In Toyko recently I called upon an official of the Ministry of International Trade and Industry (MITI) to discuss trade frictions between the United States and Japan. On the way to my appointment I passed by Hibiya Park in the center of the city. About 10,000 people were gathered in a peaceful demonstration against any lifting of Japan's quotas on imports of agricultural products. Inside the MIT! building I asked the official whether the quotas on beef and oranges would be abolished soon. He told me they would eventually be liberalized or abolished to please the United States, but that political pressures were forcing the government to proceed very slowly.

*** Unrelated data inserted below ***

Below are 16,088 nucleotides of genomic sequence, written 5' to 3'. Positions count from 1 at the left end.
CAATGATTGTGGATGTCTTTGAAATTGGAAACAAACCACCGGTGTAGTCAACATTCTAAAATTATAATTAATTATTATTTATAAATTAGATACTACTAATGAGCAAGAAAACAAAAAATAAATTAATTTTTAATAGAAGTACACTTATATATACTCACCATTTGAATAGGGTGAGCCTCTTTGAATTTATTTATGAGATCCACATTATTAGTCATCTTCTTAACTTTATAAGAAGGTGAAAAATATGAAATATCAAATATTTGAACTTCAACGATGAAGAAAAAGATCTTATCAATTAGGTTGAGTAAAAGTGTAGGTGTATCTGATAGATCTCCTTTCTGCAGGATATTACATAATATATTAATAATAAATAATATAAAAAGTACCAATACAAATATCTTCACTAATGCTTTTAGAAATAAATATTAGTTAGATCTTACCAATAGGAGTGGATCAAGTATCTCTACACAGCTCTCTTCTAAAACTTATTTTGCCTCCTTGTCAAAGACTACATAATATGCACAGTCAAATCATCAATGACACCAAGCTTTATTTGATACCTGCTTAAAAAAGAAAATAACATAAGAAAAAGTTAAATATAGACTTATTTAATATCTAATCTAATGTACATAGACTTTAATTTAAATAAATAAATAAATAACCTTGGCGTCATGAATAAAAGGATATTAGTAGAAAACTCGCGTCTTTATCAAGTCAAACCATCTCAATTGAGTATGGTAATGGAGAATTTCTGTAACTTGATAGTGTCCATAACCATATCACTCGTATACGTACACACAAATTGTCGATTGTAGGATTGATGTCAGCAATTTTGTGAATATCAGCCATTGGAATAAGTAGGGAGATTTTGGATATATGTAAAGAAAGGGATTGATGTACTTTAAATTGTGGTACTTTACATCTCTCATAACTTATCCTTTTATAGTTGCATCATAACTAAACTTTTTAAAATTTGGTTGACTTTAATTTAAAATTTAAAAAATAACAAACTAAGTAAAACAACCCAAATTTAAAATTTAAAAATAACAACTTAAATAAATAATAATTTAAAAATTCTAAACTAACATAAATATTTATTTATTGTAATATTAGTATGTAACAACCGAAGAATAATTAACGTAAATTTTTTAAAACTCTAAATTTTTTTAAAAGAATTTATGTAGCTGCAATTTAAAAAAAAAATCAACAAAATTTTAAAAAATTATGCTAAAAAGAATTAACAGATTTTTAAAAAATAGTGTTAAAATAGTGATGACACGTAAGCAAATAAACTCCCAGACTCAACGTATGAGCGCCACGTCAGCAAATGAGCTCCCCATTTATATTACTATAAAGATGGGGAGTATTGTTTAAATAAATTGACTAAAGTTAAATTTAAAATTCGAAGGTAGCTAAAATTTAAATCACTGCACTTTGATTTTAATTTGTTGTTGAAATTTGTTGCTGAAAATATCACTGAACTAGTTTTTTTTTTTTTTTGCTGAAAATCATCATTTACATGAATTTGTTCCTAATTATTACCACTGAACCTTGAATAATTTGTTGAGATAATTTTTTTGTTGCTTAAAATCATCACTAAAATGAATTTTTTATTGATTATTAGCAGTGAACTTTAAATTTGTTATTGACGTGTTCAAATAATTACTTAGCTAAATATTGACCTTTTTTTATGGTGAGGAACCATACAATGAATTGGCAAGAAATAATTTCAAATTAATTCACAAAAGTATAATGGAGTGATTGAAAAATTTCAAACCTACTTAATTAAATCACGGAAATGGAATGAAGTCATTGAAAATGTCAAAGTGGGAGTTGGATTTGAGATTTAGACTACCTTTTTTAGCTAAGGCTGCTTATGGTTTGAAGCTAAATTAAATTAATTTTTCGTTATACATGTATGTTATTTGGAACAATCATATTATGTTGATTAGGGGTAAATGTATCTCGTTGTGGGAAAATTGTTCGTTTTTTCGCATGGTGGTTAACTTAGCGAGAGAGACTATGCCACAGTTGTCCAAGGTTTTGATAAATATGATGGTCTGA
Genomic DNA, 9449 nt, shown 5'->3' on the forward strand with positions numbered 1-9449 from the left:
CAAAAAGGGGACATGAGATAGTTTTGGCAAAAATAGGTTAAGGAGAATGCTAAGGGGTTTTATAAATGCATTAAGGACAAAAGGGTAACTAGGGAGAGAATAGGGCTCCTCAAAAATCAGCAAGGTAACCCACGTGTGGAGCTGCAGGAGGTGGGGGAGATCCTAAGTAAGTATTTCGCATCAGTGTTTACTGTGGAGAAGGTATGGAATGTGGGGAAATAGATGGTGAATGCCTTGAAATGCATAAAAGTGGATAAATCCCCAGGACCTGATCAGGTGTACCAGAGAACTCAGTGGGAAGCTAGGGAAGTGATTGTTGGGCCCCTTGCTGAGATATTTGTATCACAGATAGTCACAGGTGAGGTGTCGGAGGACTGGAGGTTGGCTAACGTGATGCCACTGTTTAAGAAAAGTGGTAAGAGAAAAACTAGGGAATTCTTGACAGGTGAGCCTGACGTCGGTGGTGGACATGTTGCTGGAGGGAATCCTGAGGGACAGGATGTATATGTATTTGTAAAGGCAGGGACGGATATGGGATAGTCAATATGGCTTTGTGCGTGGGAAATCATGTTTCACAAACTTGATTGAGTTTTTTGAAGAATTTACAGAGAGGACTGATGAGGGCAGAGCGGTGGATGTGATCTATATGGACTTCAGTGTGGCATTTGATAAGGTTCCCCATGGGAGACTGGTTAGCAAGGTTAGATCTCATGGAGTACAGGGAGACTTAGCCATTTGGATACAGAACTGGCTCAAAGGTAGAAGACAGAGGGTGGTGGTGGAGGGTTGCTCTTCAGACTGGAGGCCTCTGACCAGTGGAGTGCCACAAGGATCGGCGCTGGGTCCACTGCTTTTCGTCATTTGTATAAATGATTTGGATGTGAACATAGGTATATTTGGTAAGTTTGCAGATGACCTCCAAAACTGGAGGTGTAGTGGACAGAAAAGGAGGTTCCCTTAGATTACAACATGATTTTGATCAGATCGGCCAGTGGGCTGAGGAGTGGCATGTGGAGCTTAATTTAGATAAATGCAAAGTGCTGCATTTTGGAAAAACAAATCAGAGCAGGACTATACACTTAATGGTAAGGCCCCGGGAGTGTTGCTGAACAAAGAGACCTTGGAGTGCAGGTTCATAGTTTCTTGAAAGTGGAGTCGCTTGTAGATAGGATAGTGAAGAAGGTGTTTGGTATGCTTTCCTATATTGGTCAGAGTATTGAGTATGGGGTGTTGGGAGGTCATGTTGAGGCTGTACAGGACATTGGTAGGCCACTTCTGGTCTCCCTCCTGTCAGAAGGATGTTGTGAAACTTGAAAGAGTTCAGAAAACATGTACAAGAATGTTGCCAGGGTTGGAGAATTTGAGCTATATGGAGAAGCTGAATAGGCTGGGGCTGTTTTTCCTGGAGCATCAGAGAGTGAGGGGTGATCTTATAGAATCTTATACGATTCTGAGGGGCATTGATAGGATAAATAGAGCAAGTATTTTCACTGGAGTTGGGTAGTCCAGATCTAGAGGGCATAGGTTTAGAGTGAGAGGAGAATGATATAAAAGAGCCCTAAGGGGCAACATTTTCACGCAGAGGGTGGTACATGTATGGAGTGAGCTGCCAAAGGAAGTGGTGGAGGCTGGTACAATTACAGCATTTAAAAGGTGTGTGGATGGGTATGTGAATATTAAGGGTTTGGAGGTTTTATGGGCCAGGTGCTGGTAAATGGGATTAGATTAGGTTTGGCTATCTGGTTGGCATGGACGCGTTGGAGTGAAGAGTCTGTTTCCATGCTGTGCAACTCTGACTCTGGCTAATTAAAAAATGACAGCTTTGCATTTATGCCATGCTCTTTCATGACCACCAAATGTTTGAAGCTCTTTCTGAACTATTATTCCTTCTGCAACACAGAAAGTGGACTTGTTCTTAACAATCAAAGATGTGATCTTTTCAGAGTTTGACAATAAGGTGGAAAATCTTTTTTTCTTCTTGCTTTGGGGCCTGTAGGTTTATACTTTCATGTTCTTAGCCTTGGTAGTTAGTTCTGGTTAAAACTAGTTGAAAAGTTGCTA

The situation seems unique. In an age when the policy of retaliatory protectionism is being officially embraced in countries around the world and the free trade ideal is under severe intellectual and political attack, Japan is moving to decrease protectionist barriers and to open its markets to foreign imports. Several questions naturally arise from this state of affairs: Why has Japan adopted this trade-liberalization stance? What measures are being adopted? Will the new policy really succeed in increasing access to Japanese markets for goods, sources) and investments from the United States and other countries? Finally, what larger lessons are there to be learned from our trade frictions with Japan?